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“Have a holly jolly Christmas… it’s the best time of the year...", or is it?

Did you know 64 percent of people report a decline in their mental health during the holidays?

If you find yourself stressed, depressed, or in a funk this December don’t beat yourself up. There is a good reason for this. Be it the arrival of the dreary days of winter or the moderately dysfunctional family gatherings, the Holidays are primed for mental health decline.

Let’s look at some tips from mental health expert (aka Michelle Menke LISW-S) on how to plan and prevail over the holiday blues in this week’s tip!

1. TREAT YOURSELF LIKE SOMEONE ELSE YOU LOVE. Why is it that most of us treat other people better than we treat numero uno? We can’t be our best for others unless we treat ourselves with the same love and attention we might give to a loved one. The sad truth is, most of us take better care of our beloved pets than we do ourselves. Think about it, if the dog or cat is suffering from an ear infection, we are quick to get them help. If we are suffering, we tell ourselves to suck it up and put everyone else first. The quicker you operate at your best the more helpful you will be to others!

2. GRATITUDE BEFORE ATTITUDE. Attitude is a choice. Gratitude is a state of mind. The holidays are a great time of year to start a new tradition of writing down all the things you are thankful for. By design, humans are loss-averse, meaning we tend to focus more on things that can harm or disrupt our lives. A daily gratitude list is an easy way to reverse the narrative towards positivity. “Change the way you look and things and the things you look at change”- Wayne Dyer

3. PRIORITIZE YOUR TIME. Manage your time and prioritize to avoid “overbooking.” When we overbook our highly demanded time, it can be extremely stressful. We end up offering less to more and in return not enjoying the very things we should be grateful for. Ask yourself if the item on your to-do list fits within your pre-determined guard rails. If it doesn’t then it is time to practice that “NO.”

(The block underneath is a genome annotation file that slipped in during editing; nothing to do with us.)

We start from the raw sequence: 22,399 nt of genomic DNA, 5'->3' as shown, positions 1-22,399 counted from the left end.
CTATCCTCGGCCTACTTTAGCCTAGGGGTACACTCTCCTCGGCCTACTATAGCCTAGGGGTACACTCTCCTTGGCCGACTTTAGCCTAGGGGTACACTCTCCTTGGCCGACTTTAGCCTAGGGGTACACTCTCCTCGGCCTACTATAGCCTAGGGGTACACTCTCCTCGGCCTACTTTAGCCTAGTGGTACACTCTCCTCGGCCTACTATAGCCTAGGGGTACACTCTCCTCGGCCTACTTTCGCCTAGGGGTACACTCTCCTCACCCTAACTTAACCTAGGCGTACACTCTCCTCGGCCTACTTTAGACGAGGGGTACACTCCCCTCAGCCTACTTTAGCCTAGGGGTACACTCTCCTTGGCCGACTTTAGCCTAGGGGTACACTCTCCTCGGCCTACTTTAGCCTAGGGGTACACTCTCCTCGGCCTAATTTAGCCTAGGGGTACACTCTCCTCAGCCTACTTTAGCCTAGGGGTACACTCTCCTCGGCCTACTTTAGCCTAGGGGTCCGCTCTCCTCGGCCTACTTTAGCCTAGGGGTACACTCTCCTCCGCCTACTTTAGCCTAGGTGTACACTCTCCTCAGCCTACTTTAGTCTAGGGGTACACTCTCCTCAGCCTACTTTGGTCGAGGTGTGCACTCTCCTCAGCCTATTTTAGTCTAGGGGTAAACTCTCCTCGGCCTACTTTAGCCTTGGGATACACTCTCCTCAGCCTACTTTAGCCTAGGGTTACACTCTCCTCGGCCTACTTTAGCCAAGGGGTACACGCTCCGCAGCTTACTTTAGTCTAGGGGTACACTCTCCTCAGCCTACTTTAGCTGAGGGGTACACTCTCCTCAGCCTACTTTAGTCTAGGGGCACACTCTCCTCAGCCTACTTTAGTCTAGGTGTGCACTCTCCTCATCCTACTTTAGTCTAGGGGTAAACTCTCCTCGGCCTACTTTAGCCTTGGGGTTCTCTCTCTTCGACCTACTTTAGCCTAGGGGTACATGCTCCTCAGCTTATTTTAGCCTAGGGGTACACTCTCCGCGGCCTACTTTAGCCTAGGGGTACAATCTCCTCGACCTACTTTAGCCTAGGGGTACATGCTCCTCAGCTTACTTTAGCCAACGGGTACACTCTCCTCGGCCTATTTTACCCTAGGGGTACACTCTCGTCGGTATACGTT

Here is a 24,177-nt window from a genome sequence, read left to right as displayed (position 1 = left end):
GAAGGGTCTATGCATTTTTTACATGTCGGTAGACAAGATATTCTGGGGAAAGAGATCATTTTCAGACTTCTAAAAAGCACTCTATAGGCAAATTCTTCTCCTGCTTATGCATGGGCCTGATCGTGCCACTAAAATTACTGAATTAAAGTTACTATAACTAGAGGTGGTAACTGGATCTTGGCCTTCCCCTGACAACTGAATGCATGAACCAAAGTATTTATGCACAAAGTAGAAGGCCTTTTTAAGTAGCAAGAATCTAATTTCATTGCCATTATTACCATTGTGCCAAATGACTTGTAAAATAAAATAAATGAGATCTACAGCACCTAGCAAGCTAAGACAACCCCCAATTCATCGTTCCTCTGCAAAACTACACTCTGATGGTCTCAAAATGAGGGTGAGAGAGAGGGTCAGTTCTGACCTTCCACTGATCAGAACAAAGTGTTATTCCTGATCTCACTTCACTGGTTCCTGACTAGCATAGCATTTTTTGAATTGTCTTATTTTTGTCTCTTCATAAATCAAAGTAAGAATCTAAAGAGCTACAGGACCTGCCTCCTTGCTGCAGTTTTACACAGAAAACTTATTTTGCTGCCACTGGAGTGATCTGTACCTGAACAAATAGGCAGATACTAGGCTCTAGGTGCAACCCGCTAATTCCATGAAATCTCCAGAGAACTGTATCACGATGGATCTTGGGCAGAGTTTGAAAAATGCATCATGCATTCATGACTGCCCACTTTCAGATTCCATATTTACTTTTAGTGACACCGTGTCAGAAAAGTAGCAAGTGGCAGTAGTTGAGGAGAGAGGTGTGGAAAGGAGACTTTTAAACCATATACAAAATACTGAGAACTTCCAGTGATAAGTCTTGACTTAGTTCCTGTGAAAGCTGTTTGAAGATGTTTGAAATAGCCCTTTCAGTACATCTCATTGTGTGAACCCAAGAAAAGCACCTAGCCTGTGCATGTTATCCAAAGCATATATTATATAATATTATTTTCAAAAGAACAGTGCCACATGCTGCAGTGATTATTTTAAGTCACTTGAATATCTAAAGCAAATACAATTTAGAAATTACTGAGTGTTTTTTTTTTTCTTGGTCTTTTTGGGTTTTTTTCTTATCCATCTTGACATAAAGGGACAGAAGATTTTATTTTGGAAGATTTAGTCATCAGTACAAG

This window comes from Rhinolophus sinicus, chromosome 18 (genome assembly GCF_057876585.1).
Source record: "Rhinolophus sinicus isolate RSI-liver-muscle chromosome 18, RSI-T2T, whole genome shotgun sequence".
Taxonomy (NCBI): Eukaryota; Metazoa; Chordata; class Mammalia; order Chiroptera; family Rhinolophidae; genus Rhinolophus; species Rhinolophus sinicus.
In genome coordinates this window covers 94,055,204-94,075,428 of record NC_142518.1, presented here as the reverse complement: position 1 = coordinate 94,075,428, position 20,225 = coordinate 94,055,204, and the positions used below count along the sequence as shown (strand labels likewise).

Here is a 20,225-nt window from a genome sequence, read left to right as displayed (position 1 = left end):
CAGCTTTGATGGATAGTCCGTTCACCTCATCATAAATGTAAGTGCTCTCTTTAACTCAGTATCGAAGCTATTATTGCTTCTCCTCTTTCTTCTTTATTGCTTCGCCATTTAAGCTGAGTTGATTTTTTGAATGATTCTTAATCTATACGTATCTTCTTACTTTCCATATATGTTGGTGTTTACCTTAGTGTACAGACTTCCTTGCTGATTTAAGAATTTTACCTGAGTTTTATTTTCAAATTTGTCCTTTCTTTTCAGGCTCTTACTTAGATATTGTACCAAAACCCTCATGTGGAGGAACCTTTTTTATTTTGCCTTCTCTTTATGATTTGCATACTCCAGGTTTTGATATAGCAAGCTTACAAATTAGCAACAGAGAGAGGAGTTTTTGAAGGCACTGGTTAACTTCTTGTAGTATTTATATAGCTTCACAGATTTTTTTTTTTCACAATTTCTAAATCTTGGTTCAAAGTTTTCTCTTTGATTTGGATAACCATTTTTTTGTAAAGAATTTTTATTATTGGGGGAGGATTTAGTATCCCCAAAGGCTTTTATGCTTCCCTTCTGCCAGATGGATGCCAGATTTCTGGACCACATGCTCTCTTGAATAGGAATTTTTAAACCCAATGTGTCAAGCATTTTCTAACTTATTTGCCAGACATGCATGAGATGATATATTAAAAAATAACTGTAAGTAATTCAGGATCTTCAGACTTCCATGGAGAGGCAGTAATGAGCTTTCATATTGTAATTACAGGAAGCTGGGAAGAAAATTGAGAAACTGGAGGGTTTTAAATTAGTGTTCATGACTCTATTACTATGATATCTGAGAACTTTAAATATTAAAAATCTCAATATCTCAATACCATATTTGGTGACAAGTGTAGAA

4. BE REALISTIC WHEN COMPARING YOURSELF. Social media and tv make a hero out of everyone! When we compare our lives to our perception of the lives lead by others, we inevitably feel let down or inferior. Remind yourself that struggle is universal! Instead, make a comparison to yesterday and reward the areas of you have improved.

5. SET BOUNDARIES WITH FAMILY MEMBERS. Sometimes when we get together with family members we notice our stress level elevate. This is because unlike social media connections, our families know our weaknesses and how to "push our buttons". Set boundaries ahead of time with family members about what topics you want to avoid discussing at this year’s holiday party!


There is something about a good therapist that leaves you saying “duh.”

Trust me, I’m married to one.

What I mean by this is that a good therapist makes things so simple and obvious that you leave the discussion thinking, “of course.”

But, with simplicity comes brilliance!

We aren’t likely to act on the advice we aren’t in agreement with.

While the above tips may seem obvious, if you found yourself relating then chances are you might benefit from putting them into action.

Quickly scan the list above once more and pick one that you can commit to implementing this Holiday season. And with that you'll have your tip of the week!

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Cora Inderhees
Cora Inderhees
Dec 10, 2021

Mental health is so important! Thank you. ❤️

Tyler Menke
Tyler Menke
Dec 11, 2021
Replying to

I like the advice here. I just came out of a funk and it feels good to be on the other side of it. Thanks Cora!

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